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The debate about the adoption and use of technology by older people seems a little out of touch with reality. Either, we're told – older people (and let's forget for a minute questions of definition) don't like, can't use and dismiss technology (again, it's left ill-defined what is meant by this all-encompassing category). Or, on the other we're told that they're huge fans and rampant online addicts, beavering away on Facebook, surfing the web and Skyping their friends. 

As it so often the case, of course, a more accurate picture lies somewhere in the middle. There are huge diversities in attitudes and usages. But, a complex picture is often less easy to make compelling than big headline grabbing statements or numbers.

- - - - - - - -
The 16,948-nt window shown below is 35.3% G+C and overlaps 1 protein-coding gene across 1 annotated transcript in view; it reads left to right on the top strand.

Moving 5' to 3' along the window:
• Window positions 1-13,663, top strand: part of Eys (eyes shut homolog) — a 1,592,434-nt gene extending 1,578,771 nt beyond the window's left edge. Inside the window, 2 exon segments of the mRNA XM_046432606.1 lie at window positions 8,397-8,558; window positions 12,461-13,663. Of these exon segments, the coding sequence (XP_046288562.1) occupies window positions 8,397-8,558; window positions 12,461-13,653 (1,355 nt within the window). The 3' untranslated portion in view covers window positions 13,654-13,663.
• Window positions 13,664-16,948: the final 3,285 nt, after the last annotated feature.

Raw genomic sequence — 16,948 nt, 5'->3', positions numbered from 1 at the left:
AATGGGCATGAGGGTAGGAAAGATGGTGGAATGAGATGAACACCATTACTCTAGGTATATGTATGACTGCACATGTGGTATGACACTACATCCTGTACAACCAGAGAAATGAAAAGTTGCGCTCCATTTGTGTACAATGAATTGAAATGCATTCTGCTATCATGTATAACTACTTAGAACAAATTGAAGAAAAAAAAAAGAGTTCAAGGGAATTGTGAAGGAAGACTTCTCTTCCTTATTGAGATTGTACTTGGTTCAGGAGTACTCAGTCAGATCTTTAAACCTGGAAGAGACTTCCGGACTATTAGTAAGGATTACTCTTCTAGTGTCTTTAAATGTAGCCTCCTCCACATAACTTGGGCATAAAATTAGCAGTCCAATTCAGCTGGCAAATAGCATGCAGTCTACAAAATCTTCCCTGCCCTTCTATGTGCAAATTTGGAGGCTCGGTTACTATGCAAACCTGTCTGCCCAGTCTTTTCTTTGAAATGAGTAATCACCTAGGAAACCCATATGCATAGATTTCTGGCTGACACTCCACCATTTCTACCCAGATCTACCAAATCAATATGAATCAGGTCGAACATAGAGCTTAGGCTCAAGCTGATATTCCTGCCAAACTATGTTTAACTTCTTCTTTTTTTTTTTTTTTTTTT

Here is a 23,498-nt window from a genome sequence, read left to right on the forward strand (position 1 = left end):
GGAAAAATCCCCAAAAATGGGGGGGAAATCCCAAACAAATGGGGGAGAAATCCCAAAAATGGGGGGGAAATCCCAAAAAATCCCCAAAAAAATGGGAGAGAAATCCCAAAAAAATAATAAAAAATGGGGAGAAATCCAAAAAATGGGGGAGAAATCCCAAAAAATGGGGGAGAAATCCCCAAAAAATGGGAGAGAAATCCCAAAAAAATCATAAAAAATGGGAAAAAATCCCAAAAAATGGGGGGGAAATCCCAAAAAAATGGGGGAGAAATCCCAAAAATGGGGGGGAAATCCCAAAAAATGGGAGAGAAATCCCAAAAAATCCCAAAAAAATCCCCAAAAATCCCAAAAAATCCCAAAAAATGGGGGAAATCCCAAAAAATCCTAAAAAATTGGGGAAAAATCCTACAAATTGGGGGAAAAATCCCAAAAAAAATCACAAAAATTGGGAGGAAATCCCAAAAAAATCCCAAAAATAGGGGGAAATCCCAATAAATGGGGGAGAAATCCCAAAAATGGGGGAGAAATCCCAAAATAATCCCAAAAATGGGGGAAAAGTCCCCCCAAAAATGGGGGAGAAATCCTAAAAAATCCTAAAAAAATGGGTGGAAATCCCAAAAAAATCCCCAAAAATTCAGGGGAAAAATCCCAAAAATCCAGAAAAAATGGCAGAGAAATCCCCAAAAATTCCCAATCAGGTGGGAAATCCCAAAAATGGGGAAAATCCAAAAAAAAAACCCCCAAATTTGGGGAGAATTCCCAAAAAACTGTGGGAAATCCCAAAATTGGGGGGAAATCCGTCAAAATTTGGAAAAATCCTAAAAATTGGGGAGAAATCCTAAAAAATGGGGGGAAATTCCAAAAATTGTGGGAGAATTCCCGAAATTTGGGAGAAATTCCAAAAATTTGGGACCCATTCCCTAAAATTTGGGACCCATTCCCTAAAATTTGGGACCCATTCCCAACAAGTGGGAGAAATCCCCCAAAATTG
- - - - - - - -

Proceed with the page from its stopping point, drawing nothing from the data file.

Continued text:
The good people at the ILC-UK have today put out a small 'report' / 'think-piece' in which I try to grapple with some of the myths, half-truths and assertions about older people (and explore the problems with this broad categorization of a large cohort of people) and technology. 

It's entitled "The Fictions, Facts and Future of Older People and Technology" and you can download it from their website.

I'd like to think that it's a data driven attempt to help shape the debate and make a small contribution to restoring some balance, and less hype, to discussion about how older people engage with technology. 

I hope you enjoy it / find it useful.